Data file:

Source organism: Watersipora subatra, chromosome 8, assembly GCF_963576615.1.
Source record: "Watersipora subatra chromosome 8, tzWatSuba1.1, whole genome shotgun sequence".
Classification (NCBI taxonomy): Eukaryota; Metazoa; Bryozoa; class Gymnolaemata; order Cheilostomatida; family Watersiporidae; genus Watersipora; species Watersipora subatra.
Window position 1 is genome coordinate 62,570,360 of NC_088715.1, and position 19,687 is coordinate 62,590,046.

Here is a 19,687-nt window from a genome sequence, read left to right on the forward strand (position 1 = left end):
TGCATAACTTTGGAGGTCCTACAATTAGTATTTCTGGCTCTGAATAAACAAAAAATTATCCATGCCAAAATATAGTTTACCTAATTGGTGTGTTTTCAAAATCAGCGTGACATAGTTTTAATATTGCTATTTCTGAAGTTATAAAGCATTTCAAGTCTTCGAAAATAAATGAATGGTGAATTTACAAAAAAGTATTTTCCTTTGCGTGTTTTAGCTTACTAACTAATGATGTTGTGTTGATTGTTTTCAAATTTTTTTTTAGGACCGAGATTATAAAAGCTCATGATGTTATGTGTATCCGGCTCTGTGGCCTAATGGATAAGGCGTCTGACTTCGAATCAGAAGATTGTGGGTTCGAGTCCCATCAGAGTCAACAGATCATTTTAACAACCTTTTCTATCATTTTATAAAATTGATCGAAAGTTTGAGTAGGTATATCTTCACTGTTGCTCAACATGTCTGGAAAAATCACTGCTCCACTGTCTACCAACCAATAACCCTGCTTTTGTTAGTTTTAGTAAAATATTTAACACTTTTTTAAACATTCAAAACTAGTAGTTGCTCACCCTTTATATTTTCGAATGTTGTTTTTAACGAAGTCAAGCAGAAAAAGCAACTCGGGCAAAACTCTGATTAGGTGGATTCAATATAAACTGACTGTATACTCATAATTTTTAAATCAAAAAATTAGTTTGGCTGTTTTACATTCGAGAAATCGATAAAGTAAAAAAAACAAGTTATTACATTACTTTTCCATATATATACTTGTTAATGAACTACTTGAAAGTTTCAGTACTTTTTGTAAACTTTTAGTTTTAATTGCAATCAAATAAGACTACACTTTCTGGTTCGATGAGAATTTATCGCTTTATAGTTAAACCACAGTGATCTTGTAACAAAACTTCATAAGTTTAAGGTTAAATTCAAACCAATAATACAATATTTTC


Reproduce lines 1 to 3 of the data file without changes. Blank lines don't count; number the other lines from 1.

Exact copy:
Source organism: Watersipora subatra, chromosome 8, assembly GCF_963576615.1.
Source record: "Watersipora subatra chromosome 8, tzWatSuba1.1, whole genome shotgun sequence".
Classification (NCBI taxonomy): Eukaryota; Metazoa; Bryozoa; class Gymnolaemata; order Cheilostomatida; family Watersiporidae; genus Watersipora; species Watersipora subatra.